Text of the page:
With the "collusion" and "obstruction" narratives largely derailed since Attorney General William Barr issued his summary of the special counsel's final report, Democrats have been putting more focus on another years-long line of attack on President Trump: his tax returns. On Saturday, Democratic Rep. Richard Neal, chair of the Democrat-controlled House Ways and Means Committee, sent a letter to the IRS giving an April 23 deadline for the production of Trump's thus-far-evasive returns. But White House Press Secretary Sarah Sanders thinks that's problematic for a few big reasons.
"I don't think Congress — particularly not this group of congressmen and women — are smart enough to look through the thousands of pages I would assume that President Trump's taxes will be," Sanders told Fox News Sunday (partial transcript via RCP). Along with doubting their intelligence, Sanders warned the Democrats against going down a "dangerous road" based on pure "political partisanship" that would potentially put any tax-paying citizen at risk.
Asked by host Chris Wallace if Trump will "demand that the IRS not turn over his tax returns" or allow for "whatever the IRS decided," Sanders said, "The president has been clear from the beginning: As long as his taxes are under audit, he's not going to release them. He's also filled out hundreds of pages and financial disclosures. "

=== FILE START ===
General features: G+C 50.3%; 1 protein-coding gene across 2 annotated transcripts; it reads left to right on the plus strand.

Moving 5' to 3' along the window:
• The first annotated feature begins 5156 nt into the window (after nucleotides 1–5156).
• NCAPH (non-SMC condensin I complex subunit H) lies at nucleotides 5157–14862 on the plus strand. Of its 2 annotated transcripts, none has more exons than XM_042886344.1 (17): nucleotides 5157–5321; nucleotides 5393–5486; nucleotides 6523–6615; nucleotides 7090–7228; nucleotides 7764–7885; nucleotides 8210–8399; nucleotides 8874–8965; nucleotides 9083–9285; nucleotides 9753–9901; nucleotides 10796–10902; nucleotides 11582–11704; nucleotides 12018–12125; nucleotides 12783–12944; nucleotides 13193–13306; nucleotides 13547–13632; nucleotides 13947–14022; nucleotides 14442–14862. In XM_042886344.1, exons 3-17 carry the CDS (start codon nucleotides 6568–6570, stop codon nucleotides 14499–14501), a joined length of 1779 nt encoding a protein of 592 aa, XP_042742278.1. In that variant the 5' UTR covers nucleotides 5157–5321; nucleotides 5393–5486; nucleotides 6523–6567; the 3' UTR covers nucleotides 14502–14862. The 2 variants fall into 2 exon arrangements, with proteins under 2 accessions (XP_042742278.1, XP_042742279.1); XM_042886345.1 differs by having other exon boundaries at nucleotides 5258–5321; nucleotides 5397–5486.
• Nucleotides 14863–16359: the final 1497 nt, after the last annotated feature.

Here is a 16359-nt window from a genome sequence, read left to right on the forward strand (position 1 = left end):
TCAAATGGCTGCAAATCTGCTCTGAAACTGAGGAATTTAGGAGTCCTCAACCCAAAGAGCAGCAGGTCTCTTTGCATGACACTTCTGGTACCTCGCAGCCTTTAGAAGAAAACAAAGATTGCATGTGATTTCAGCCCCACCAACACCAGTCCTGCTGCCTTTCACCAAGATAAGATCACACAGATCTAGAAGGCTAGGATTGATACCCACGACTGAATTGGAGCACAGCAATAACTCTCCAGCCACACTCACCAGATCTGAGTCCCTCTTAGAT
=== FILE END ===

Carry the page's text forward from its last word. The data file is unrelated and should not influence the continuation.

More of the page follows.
"Will he tell the IRS not to release them though?" asked Wallace, trying to get a more direct answer.
"We'll have to see what happens on that front," she said. "But the president has been clear. This issue has even been litigated; we went through it in 2016. But one of the biggest things that I think people aren't seeing is the fact that the only reason that the Oversight Committee has the ability to request someone's taxes are for the purpose of determining policy. This has nothing to do with whether or not they're going to determine policy. This is all about political partisanship."
"This is a dangerous, dangerous road and frankly, Chris, I don't think Congress — particularly not this group of congressmen and women — are smart enough to look through the thousands of pages that I would assume that President Trump's taxes will be," she continued. "My guess is most of them don't do their own taxes, and I certainly don't trust them to look through the decades of success that the president has and determine anything. He has filled out hundreds of pages in a financial disclosure form."
The move, she said, is a "disgusting overreach" that "puts every American who has filled out tax reform or tax forms in the past [at risk]."